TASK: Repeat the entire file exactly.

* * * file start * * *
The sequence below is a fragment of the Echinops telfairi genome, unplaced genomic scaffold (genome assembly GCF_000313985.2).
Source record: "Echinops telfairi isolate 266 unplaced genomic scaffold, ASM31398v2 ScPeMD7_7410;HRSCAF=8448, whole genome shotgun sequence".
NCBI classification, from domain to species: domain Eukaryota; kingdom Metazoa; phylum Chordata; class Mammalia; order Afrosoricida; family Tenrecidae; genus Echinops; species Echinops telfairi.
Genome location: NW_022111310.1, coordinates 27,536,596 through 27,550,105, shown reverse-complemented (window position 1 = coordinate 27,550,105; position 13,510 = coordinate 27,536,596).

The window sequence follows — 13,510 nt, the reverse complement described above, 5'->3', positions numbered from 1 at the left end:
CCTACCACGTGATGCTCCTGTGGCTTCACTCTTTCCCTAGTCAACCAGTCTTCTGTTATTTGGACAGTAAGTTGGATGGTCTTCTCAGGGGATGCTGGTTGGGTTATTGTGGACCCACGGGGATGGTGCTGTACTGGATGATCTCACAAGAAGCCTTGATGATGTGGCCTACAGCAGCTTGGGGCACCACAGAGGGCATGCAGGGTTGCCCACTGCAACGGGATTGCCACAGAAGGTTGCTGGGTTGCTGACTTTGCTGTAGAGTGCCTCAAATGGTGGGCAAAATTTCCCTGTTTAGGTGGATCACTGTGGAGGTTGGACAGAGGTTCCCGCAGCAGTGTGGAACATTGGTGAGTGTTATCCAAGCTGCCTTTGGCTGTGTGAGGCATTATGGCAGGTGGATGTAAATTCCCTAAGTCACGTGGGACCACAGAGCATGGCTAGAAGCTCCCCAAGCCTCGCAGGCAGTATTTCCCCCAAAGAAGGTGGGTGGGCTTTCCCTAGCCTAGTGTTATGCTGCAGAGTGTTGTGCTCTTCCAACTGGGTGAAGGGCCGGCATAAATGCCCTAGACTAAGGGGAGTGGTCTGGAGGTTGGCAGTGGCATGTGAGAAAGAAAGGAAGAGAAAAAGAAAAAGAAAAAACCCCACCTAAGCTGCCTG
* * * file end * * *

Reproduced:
The sequence below is a fragment of the Echinops telfairi genome, unplaced genomic scaffold (genome assembly GCF_000313985.2).
Source record: "Echinops telfairi isolate 266 unplaced genomic scaffold, ASM31398v2 ScPeMD7_7410;HRSCAF=8448, whole genome shotgun sequence".
NCBI classification, from domain to species: domain Eukaryota; kingdom Metazoa; phylum Chordata; class Mammalia; order Afrosoricida; family Tenrecidae; genus Echinops; species Echinops telfairi.
Genome location: NW_022111310.1, coordinates 27,536,596 through 27,550,105, shown reverse-complemented (window position 1 = coordinate 27,550,105; position 13,510 = coordinate 27,536,596).

The window sequence follows — 13,510 nt, the reverse complement described above, 5'->3', positions numbered from 1 at the left end:
CCTACCACGTGATGCTCCTGTGGCTTCACTCTTTCCCTAGTCAACCAGTCTTCTGTTATTTGGACAGTAAGTTGGATGGTCTTCTCAGGGGATGCTGGTTGGGTTATTGTGGACCCACGGGGATGGTGCTGTACTGGATGATCTCACAAGAAGCCTTGATGATGTGGCCTACAGCAGCTTGGGGCACCACAGAGGGCATGCAGGGTTGCCCACTGCAACGGGATTGCCACAGAAGGTTGCTGGGTTGCTGACTTTGCTGTAGAGTGCCTCAAATGGTGGGCAAAATTTCCCTGTTTAGGTGGATCACTGTGGAGGTTGGACAGAGGTTCCCGCAGCAGTGTGGAACATTGGTGAGTGTTATCCAAGCTGCCTTTGGCTGTGTGAGGCATTATGGCAGGTGGATGTAAATTCCCTAAGTCACGTGGGACCACAGAGCATGGCTAGAAGCTCCCCAAGCCTCGCAGGCAGTATTTCCCCCAAAGAAGGTGGGTGGGCTTTCCCTAGCCTAGTGTTATGCTGCAGAGTGTTGTGCTCTTCCAACTGGGTGAAGGGCCGGCATAAATGCCCTAGACTAAGGGGAGTGGTCTGGAGGTTGGCAGTGGCATGTGAGAAAGAAAGGAAGAGAAAAAGAAAAAGAAAAAACCCCACCTAAGCTGCCTG